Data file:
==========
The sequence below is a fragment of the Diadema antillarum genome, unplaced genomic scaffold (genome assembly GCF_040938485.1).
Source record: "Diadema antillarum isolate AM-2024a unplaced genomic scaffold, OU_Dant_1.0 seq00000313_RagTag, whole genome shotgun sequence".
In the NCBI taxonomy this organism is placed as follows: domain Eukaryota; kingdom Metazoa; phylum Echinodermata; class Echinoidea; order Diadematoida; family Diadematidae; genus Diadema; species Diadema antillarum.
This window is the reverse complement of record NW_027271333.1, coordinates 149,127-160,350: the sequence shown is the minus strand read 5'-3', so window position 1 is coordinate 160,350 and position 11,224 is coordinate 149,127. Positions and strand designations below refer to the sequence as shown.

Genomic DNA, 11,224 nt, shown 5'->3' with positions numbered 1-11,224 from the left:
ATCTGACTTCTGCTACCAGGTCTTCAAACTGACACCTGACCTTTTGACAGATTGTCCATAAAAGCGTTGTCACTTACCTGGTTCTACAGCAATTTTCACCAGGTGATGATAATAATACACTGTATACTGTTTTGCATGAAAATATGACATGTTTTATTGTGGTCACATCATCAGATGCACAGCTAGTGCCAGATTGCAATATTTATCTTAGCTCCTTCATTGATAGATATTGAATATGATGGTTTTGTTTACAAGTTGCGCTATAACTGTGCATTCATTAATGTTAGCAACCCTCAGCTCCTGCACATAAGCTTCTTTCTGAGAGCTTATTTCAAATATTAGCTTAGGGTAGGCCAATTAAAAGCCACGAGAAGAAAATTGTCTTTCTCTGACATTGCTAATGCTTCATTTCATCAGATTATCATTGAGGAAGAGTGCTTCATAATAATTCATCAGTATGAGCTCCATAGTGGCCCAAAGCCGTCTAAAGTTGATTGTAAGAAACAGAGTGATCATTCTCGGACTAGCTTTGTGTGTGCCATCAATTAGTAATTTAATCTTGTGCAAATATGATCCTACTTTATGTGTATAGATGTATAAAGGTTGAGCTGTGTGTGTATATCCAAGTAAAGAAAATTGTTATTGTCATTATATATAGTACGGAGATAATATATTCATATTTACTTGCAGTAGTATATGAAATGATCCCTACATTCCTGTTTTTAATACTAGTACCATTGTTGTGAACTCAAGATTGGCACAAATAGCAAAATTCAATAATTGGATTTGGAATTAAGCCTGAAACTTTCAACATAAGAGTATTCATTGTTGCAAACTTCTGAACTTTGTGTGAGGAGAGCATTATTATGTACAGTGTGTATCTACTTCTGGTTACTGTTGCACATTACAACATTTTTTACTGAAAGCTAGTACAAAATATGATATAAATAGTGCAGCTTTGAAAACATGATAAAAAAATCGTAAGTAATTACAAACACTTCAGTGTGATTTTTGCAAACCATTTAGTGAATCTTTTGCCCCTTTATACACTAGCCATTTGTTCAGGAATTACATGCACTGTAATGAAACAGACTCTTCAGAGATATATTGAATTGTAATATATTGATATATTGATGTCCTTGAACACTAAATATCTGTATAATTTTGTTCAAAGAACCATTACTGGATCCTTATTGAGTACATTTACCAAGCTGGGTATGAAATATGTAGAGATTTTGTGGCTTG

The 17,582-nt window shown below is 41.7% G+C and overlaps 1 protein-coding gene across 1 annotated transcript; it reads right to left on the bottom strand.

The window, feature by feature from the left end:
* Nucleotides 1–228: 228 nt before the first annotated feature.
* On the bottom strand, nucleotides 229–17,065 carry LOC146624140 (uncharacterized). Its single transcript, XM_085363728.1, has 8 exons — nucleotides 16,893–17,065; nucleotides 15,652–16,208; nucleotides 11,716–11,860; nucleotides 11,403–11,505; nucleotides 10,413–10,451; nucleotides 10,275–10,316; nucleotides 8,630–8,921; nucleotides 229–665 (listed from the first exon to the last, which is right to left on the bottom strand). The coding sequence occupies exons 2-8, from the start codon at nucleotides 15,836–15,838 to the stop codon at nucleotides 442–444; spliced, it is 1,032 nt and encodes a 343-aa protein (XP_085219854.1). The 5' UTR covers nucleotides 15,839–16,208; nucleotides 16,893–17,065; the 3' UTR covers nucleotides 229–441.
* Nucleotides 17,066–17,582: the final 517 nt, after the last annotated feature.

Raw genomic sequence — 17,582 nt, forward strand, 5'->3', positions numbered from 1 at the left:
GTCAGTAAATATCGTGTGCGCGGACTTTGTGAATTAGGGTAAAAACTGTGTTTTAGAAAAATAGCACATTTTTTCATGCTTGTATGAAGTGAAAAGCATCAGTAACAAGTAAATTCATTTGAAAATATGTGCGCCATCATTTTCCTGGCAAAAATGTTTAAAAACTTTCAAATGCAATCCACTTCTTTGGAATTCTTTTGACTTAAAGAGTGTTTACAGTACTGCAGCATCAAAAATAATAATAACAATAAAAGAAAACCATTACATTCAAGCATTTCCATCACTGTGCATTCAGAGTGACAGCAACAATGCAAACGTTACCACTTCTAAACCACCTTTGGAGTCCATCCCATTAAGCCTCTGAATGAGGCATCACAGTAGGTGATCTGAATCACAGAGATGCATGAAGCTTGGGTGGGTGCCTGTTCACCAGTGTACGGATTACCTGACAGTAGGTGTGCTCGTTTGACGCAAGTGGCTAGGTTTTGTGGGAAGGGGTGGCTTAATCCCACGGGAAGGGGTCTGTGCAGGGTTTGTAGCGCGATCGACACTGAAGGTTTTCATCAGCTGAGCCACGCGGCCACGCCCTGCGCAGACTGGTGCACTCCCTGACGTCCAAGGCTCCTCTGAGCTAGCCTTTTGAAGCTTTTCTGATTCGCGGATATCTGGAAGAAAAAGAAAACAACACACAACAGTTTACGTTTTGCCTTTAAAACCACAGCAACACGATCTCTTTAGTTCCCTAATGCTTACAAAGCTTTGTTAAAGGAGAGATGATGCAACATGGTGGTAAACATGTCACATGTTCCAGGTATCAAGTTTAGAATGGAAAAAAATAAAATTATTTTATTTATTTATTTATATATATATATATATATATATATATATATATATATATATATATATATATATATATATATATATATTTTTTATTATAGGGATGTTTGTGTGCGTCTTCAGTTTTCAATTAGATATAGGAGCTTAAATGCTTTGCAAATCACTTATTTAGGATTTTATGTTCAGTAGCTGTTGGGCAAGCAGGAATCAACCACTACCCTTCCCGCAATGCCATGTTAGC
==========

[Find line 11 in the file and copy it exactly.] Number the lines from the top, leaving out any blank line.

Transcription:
* Nucleotides 17,066–17,582: the final 517 nt, after the last annotated feature.